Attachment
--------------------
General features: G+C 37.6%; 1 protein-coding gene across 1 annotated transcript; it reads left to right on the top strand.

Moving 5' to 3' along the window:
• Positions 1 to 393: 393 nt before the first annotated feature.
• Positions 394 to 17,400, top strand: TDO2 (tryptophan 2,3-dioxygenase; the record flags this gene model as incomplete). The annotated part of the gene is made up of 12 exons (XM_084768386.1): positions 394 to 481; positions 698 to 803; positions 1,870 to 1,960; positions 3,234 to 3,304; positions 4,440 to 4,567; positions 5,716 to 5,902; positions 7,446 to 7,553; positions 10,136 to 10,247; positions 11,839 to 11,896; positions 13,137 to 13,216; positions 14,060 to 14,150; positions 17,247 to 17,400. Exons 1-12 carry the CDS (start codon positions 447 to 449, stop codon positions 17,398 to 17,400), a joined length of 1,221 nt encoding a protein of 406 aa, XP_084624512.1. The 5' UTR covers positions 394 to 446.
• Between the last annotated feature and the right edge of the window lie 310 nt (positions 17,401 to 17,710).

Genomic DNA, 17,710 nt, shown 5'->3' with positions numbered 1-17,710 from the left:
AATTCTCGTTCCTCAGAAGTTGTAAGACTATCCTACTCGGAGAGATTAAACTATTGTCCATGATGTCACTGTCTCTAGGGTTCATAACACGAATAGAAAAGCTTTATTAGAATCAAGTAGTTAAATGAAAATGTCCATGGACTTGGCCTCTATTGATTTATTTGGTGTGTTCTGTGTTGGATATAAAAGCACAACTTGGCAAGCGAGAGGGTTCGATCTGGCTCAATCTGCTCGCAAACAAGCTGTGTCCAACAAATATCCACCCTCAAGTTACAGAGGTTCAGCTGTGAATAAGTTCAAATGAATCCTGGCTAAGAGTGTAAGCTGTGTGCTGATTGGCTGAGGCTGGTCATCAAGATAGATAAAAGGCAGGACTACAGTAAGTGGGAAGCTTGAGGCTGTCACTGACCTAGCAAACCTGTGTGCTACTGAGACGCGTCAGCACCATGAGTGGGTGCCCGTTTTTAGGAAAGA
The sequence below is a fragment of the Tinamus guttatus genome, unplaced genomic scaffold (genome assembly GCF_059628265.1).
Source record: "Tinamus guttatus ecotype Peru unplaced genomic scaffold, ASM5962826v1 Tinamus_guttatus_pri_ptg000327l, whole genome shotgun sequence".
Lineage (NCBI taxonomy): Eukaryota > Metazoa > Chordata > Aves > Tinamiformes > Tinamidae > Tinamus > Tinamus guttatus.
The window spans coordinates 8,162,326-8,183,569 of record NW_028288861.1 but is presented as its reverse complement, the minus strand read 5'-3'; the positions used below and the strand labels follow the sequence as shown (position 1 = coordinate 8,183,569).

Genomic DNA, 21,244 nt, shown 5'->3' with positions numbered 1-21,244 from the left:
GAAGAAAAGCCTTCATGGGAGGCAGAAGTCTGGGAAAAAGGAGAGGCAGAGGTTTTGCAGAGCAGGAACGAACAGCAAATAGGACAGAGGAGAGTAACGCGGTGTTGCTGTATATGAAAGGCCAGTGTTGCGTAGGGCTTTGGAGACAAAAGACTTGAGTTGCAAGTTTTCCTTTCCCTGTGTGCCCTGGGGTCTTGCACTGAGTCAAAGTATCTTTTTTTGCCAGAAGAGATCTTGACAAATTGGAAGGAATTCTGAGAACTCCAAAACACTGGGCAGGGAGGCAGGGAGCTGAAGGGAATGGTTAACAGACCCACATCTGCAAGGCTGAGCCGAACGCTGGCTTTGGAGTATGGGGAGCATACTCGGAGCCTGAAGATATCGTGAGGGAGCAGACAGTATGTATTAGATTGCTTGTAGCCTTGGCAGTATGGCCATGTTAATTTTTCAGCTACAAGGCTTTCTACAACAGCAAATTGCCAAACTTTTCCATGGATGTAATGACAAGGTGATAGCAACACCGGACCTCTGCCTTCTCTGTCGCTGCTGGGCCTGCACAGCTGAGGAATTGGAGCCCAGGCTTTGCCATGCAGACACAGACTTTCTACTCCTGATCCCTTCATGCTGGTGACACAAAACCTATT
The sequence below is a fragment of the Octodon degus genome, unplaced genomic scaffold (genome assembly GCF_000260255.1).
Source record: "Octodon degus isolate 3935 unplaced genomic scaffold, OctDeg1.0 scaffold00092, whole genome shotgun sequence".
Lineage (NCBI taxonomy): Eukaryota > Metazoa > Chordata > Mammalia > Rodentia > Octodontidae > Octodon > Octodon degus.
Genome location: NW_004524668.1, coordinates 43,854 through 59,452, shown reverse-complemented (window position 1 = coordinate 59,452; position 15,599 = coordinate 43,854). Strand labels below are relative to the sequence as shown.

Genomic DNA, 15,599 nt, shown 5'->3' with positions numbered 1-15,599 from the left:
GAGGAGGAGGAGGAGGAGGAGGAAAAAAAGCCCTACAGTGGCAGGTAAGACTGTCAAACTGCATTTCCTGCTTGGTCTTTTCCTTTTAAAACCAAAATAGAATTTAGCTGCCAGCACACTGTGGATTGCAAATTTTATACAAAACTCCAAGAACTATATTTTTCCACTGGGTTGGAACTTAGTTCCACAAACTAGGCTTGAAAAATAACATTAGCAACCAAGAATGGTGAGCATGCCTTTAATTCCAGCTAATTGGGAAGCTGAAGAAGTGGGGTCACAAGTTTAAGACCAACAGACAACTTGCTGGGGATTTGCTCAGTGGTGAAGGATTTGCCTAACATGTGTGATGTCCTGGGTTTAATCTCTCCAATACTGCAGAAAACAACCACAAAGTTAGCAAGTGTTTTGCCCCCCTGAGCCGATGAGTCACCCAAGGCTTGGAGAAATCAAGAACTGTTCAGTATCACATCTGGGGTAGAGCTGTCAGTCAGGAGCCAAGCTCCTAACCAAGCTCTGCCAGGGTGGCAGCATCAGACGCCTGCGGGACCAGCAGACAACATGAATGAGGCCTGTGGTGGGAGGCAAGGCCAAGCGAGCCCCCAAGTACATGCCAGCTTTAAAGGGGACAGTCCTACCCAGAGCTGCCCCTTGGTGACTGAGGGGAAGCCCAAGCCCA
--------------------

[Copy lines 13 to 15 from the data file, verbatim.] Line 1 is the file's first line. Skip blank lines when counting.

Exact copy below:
GAAGAAAAGCCTTCATGGGAGGCAGAAGTCTGGGAAAAAGGAGAGGCAGAGGTTTTGCAGAGCAGGAACGAACAGCAAATAGGACAGAGGAGAGTAACGCGGTGTTGCTGTATATGAAAGGCCAGTGTTGCGTAGGGCTTTGGAGACAAAAGACTTGAGTTGCAAGTTTTCCTTTCCCTGTGTGCCCTGGGGTCTTGCACTGAGTCAAAGTATCTTTTTTTGCCAGAAGAGATCTTGACAAATTGGAAGGAATTCTGAGAACTCCAAAACACTGGGCAGGGAGGCAGGGAGCTGAAGGGAATGGTTAACAGACCCACATCTGCAAGGCTGAGCCGAACGCTGGCTTTGGAGTATGGGGAGCATACTCGGAGCCTGAAGATATCGTGAGGGAGCAGACAGTATGTATTAGATTGCTTGTAGCCTTGGCAGTATGGCCATGTTAATTTTTCAGCTACAAGGCTTTCTACAACAGCAAATTGCCAAACTTTTCCATGGATGTAATGACAAGGTGATAGCAACACCGGACCTCTGCCTTCTCTGTCGCTGCTGGGCCTGCACAGCTGAGGAATTGGAGCCCAGGCTTTGCCATGCAGACACAGACTTTCTACTCCTGATCCCTTCATGCTGGTGACACAAAACCTATT
The sequence below is a fragment of the Octodon degus genome, unplaced genomic scaffold (genome assembly GCF_000260255.1).
Source record: "Octodon degus isolate 3935 unplaced genomic scaffold, OctDeg1.0 scaffold00092, whole genome shotgun sequence".